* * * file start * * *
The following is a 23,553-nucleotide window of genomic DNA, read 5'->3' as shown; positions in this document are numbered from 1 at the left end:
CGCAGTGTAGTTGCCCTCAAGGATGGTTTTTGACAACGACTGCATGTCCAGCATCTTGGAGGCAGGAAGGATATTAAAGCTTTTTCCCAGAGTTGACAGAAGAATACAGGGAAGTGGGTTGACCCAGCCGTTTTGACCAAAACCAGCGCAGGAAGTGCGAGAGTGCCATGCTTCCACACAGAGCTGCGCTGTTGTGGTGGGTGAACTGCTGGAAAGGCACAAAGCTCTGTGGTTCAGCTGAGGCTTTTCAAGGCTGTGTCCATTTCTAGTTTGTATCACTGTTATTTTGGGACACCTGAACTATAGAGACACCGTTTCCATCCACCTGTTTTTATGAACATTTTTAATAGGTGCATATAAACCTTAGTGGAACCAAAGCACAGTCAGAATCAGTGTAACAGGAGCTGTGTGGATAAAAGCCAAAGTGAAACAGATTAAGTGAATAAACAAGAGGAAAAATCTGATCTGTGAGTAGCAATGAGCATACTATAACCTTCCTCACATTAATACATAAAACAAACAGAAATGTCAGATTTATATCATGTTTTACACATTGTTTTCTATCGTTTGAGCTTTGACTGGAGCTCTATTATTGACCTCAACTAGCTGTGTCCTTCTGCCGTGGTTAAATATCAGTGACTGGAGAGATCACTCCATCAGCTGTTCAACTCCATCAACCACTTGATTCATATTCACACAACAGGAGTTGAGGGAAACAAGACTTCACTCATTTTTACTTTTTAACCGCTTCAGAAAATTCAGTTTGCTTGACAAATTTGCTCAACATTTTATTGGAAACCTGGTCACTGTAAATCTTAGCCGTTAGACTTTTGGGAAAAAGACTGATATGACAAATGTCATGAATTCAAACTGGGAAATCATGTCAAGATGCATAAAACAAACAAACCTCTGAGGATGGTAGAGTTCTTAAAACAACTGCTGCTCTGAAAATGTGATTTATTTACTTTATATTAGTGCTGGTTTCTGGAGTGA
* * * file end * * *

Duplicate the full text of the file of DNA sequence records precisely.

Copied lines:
The following is a 23,553-nucleotide window of genomic DNA, read 5'->3' as shown; positions in this document are numbered from 1 at the left end:
CGCAGTGTAGTTGCCCTCAAGGATGGTTTTTGACAACGACTGCATGTCCAGCATCTTGGAGGCAGGAAGGATATTAAAGCTTTTTCCCAGAGTTGACAGAAGAATACAGGGAAGTGGGTTGACCCAGCCGTTTTGACCAAAACCAGCGCAGGAAGTGCGAGAGTGCCATGCTTCCACACAGAGCTGCGCTGTTGTGGTGGGTGAACTGCTGGAAAGGCACAAAGCTCTGTGGTTCAGCTGAGGCTTTTCAAGGCTGTGTCCATTTCTAGTTTGTATCACTGTTATTTTGGGACACCTGAACTATAGAGACACCGTTTCCATCCACCTGTTTTTATGAACATTTTTAATAGGTGCATATAAACCTTAGTGGAACCAAAGCACAGTCAGAATCAGTGTAACAGGAGCTGTGTGGATAAAAGCCAAAGTGAAACAGATTAAGTGAATAAACAAGAGGAAAAATCTGATCTGTGAGTAGCAATGAGCATACTATAACCTTCCTCACATTAATACATAAAACAAACAGAAATGTCAGATTTATATCATGTTTTACACATTGTTTTCTATCGTTTGAGCTTTGACTGGAGCTCTATTATTGACCTCAACTAGCTGTGTCCTTCTGCCGTGGTTAAATATCAGTGACTGGAGAGATCACTCCATCAGCTGTTCAACTCCATCAACCACTTGATTCATATTCACACAACAGGAGTTGAGGGAAACAAGACTTCACTCATTTTTACTTTTTAACCGCTTCAGAAAATTCAGTTTGCTTGACAAATTTGCTCAACATTTTATTGGAAACCTGGTCACTGTAAATCTTAGCCGTTAGACTTTTGGGAAAAAGACTGATATGACAAATGTCATGAATTCAAACTGGGAAATCATGTCAAGATGCATAAAACAAACAAACCTCTGAGGATGGTAGAGTTCTTAAAACAACTGCTGCTCTGAAAATGTGATTTATTTACTTTATATTAGTGCTGGTTTCTGGAGTGA